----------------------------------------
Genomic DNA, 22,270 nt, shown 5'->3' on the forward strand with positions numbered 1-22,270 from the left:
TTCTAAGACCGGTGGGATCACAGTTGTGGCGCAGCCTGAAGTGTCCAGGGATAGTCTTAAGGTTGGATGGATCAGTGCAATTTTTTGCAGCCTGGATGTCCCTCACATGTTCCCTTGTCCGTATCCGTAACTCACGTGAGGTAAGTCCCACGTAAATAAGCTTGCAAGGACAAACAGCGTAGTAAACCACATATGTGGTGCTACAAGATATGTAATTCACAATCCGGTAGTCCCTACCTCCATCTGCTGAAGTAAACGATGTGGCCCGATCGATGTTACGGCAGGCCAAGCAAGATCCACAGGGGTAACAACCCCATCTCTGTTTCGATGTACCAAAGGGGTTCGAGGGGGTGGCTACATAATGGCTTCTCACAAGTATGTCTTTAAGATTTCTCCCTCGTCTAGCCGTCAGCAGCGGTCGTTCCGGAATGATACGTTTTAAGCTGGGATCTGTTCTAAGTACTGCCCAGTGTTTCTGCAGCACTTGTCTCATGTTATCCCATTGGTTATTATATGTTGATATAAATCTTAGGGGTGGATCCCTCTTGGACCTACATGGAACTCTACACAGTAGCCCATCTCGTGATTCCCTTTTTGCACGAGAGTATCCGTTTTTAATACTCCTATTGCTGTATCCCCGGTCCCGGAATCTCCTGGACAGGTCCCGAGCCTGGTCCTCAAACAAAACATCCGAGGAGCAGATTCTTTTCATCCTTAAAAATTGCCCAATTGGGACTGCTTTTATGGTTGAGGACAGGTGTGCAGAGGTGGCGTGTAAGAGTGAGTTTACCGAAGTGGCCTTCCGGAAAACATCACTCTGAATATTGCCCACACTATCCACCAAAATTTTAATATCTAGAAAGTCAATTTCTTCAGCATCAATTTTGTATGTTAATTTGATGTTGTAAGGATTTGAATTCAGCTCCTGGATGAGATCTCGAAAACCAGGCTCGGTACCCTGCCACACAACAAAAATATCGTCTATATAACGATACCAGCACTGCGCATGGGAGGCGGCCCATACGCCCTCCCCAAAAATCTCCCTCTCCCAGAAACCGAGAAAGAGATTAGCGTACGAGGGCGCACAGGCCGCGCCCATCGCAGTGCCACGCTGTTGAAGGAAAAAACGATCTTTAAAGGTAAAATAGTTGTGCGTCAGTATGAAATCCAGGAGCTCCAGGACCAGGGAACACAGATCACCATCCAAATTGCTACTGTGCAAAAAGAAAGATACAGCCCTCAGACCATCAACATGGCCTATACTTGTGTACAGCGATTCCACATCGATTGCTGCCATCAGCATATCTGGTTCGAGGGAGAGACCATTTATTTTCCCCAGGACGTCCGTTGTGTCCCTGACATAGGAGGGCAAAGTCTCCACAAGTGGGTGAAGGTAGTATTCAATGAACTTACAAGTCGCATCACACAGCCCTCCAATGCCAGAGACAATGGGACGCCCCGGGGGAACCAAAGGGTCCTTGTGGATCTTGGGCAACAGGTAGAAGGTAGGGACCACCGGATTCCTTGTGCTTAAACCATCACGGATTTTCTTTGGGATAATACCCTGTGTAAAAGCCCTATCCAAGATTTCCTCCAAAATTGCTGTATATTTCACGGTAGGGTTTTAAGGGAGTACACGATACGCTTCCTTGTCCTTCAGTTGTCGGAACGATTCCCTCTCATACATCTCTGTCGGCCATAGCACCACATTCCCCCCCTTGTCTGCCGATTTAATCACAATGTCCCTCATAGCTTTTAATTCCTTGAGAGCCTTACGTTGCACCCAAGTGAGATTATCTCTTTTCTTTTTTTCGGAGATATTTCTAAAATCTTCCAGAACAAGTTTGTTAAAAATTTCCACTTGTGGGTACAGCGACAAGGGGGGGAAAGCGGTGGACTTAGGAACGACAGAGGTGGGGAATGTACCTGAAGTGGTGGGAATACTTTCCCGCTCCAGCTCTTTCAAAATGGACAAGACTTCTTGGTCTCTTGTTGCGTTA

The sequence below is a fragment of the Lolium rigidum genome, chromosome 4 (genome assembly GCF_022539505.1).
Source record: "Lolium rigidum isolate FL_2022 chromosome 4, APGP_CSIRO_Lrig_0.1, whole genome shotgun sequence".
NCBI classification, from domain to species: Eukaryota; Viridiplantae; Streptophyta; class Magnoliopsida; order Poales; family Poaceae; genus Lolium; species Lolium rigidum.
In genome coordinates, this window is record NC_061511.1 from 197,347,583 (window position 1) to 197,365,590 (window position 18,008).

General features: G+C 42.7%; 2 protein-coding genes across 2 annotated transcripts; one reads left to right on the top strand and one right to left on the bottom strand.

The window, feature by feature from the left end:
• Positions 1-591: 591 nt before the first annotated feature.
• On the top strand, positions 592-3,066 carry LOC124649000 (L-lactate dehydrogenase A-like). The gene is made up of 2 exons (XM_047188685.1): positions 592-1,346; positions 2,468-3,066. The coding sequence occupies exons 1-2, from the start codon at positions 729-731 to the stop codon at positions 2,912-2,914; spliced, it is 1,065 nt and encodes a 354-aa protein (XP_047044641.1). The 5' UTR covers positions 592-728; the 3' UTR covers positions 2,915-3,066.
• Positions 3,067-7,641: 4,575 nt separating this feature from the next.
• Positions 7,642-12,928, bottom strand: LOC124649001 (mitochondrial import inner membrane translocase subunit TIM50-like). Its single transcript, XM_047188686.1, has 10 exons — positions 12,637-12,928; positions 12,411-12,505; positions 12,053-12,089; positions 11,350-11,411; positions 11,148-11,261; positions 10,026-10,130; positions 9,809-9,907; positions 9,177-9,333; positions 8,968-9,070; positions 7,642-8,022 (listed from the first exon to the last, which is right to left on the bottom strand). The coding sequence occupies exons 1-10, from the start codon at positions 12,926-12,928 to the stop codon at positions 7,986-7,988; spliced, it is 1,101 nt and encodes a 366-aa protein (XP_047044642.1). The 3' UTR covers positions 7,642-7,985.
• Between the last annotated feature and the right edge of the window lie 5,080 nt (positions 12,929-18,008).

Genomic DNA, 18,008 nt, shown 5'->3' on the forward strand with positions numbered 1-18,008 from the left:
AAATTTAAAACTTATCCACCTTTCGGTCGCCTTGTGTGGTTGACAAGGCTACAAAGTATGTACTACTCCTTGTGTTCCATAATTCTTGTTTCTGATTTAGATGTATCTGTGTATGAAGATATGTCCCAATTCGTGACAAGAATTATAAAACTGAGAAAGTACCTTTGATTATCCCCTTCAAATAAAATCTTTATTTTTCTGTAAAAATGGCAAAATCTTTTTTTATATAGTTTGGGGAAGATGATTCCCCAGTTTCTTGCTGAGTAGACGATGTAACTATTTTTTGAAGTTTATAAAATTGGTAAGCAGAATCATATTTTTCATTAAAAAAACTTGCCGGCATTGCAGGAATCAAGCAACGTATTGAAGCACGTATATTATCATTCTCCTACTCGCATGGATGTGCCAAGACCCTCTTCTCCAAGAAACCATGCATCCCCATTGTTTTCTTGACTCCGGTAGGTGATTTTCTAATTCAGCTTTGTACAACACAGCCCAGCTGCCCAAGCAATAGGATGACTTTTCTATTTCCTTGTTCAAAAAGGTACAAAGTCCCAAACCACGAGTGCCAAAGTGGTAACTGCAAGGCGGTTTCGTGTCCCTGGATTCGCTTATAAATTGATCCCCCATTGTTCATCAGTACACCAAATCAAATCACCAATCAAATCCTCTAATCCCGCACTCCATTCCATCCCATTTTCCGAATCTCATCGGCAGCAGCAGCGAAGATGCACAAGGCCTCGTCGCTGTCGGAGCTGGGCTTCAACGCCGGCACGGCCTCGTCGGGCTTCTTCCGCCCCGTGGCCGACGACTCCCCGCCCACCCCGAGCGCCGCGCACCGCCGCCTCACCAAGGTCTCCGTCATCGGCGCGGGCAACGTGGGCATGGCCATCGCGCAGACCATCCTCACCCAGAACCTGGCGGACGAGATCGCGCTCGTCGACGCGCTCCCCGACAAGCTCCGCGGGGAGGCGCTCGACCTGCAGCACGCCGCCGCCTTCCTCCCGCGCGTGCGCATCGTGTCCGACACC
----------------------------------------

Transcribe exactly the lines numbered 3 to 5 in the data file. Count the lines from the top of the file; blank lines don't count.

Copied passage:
The sequence below is a fragment of the Lolium rigidum genome, chromosome 4 (genome assembly GCF_022539505.1).
Source record: "Lolium rigidum isolate FL_2022 chromosome 4, APGP_CSIRO_Lrig_0.1, whole genome shotgun sequence".
NCBI classification, from domain to species: Eukaryota; Viridiplantae; Streptophyta; class Magnoliopsida; order Poales; family Poaceae; genus Lolium; species Lolium rigidum.